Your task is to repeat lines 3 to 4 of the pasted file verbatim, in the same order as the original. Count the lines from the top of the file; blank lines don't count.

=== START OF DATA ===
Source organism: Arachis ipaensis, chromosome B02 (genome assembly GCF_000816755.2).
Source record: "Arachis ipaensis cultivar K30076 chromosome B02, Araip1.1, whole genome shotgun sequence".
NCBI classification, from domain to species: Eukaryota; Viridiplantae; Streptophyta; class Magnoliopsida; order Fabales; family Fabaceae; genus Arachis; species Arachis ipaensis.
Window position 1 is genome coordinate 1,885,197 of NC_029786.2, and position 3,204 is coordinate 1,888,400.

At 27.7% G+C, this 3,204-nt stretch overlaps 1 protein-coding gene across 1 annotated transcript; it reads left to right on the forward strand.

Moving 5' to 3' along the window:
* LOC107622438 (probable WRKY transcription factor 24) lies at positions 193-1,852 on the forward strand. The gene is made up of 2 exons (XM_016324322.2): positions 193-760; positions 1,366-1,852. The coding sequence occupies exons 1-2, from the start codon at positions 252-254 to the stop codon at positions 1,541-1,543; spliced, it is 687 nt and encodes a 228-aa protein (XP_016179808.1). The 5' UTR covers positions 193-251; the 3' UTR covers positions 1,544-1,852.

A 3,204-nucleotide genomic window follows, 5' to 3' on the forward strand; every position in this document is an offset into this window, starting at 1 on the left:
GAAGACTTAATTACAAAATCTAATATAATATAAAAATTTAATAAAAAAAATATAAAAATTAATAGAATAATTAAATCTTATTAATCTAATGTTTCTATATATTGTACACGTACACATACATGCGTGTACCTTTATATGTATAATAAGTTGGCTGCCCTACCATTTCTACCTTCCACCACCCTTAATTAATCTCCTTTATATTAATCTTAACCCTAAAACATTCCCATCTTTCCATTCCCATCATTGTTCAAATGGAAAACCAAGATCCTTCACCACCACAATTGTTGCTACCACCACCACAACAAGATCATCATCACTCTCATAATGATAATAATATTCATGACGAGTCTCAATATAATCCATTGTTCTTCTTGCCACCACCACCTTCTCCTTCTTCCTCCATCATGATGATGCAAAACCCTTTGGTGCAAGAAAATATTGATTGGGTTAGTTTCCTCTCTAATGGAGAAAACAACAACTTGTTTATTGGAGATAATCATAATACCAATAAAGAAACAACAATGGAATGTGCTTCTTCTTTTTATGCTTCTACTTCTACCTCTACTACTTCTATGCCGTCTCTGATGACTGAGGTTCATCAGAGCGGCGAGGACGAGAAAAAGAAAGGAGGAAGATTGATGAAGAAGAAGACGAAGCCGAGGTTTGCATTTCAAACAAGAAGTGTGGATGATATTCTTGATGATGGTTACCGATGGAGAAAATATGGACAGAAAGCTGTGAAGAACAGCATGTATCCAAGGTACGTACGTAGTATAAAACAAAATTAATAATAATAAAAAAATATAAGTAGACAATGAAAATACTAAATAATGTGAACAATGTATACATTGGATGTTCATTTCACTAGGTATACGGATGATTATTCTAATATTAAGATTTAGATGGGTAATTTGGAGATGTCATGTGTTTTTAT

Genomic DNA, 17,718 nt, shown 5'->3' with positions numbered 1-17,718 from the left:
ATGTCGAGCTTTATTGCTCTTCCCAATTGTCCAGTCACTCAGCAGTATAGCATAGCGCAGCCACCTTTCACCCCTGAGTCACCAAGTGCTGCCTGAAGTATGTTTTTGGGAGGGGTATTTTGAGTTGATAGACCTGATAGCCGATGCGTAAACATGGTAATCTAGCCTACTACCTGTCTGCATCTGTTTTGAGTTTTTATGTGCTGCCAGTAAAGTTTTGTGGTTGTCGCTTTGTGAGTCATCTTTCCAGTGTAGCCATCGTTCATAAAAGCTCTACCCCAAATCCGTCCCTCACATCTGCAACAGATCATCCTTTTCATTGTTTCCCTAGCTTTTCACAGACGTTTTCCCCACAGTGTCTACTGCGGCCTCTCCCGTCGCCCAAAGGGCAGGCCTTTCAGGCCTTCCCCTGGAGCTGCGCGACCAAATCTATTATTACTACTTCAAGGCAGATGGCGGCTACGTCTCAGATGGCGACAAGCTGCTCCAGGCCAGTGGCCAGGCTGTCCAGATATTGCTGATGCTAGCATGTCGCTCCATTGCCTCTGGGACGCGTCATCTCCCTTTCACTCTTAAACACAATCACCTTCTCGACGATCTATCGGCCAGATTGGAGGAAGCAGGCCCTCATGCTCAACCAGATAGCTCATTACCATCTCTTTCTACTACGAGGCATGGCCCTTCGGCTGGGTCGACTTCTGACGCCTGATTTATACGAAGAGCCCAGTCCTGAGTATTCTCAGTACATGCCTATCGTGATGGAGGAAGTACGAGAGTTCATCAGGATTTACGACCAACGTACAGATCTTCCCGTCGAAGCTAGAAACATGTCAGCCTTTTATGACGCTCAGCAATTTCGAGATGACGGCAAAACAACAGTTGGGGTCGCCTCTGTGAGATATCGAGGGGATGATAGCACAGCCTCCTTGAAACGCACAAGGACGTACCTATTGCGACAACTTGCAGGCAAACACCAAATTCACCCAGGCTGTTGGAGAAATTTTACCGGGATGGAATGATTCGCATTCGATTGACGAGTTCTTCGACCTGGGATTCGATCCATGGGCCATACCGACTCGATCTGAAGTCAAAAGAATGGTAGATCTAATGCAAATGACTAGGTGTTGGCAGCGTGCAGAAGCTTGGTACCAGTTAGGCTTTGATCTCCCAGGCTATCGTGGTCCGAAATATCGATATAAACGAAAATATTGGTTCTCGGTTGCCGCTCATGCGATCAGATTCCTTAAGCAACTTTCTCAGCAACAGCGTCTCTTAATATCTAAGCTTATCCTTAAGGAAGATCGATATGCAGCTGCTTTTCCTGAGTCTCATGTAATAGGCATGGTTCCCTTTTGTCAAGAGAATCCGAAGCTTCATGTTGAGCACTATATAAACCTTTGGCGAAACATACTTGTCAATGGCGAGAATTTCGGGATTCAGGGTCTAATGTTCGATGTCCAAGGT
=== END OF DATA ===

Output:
NCBI classification, from domain to species: Eukaryota; Viridiplantae; Streptophyta; class Magnoliopsida; order Fabales; family Fabaceae; genus Arachis; species Arachis ipaensis.
Window position 1 is genome coordinate 1,885,197 of NC_029786.2, and position 3,204 is coordinate 1,888,400.